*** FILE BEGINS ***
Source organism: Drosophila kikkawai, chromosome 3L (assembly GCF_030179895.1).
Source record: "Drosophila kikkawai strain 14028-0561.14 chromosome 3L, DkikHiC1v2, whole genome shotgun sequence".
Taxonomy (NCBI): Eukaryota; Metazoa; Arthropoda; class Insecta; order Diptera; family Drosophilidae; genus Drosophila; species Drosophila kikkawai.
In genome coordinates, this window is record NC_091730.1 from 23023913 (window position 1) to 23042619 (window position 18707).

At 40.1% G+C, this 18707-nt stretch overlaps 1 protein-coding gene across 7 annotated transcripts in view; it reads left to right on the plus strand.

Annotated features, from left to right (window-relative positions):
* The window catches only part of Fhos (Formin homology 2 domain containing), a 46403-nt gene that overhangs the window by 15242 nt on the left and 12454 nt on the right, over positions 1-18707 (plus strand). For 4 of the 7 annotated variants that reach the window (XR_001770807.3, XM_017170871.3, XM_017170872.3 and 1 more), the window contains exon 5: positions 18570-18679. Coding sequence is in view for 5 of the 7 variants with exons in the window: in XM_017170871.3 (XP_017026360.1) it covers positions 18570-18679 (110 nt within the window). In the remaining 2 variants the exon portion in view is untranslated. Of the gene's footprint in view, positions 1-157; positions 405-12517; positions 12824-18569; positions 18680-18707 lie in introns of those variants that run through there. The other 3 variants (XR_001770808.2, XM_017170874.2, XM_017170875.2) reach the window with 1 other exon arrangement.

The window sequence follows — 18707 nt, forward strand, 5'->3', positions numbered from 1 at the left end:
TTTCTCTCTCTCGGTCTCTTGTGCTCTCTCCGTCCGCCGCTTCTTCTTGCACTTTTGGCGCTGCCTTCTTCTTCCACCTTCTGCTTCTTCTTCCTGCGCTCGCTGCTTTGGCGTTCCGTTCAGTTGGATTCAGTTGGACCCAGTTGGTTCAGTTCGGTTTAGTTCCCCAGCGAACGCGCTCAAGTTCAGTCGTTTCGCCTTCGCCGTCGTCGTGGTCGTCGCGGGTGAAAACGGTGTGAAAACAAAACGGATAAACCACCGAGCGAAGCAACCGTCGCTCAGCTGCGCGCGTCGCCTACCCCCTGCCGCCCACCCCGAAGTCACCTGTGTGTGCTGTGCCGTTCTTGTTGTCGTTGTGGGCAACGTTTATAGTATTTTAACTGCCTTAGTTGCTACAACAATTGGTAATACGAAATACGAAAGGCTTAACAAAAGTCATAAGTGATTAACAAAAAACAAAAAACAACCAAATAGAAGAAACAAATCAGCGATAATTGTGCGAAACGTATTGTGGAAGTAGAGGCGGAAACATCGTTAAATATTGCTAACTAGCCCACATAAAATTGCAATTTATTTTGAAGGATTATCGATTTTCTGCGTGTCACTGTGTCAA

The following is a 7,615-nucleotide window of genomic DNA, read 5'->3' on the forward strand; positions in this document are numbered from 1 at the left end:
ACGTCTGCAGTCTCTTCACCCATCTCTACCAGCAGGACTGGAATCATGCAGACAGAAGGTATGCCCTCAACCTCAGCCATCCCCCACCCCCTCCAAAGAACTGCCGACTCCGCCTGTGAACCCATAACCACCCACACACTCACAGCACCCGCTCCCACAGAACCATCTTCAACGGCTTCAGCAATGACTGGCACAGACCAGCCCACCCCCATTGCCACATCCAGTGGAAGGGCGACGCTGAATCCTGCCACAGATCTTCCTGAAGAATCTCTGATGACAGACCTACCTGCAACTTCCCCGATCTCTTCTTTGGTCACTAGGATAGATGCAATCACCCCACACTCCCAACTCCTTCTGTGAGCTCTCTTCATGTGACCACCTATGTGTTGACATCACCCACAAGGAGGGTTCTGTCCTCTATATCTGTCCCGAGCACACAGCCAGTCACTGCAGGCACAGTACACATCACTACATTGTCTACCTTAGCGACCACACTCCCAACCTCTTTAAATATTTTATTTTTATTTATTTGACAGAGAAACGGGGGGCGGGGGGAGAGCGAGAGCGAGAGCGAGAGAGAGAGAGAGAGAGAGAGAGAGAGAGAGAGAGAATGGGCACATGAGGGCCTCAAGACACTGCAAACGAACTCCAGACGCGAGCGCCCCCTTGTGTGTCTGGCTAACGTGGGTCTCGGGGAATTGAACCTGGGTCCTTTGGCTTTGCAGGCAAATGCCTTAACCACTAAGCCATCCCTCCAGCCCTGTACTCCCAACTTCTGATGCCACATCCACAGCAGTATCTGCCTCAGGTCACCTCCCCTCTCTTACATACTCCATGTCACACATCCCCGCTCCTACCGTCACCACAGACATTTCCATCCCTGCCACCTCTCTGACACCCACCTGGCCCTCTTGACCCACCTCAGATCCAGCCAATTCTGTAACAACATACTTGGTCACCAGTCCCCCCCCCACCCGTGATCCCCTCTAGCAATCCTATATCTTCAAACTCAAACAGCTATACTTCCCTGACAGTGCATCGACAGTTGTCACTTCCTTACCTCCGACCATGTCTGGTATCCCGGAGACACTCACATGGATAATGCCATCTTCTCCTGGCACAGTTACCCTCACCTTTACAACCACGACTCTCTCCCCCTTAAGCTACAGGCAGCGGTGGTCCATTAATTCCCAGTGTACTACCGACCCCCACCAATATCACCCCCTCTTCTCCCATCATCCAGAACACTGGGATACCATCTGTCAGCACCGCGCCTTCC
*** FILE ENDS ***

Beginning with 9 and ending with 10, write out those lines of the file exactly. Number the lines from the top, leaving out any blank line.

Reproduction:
TTTCTCTCTCTCGGTCTCTTGTGCTCTCTCCGTCCGCCGCTTCTTCTTGCACTTTTGGCGCTGCCTTCTTCTTCCACCTTCTGCTTCTTCTTCCTGCGCTCGCTGCTTTGGCGTTCCGTTCAGTTGGATTCAGTTGGACCCAGTTGGTTCAGTTCGGTTTAGTTCCCCAGCGAACGCGCTCAAGTTCAGTCGTTTCGCCTTCGCCGTCGTCGTGGTCGTCGCGGGTGAAAACGGTGTGAAAACAAAACGGATAAACCACCGAGCGAAGCAACCGTCGCTCAGCTGCGCGCGTCGCCTACCCCCTGCCGCCCACCCCGAAGTCACCTGTGTGTGCTGTGCCGTTCTTGTTGTCGTTGTGGGCAACGTTTATAGTATTTTAACTGCCTTAGTTGCTACAACAATTGGTAATACGAAATACGAAAGGCTTAACAAAAGTCATAAGTGATTAACAAAAAACAAAAAACAACCAAATAGAAGAAACAAATCAGCGATAATTGTGCGAAACGTATTGTGGAAGTAGAGGCGGAAACATCGTTAAATATTGCTAACTAGCCCACATAAAATTGCAATTTATTTTGAAGGATTATCGATTTTCTGCGTGTCACTGTGTCAA

The following is a 7,615-nucleotide window of genomic DNA, read 5'->3' on the forward strand; positions in this document are numbered from 1 at the left end: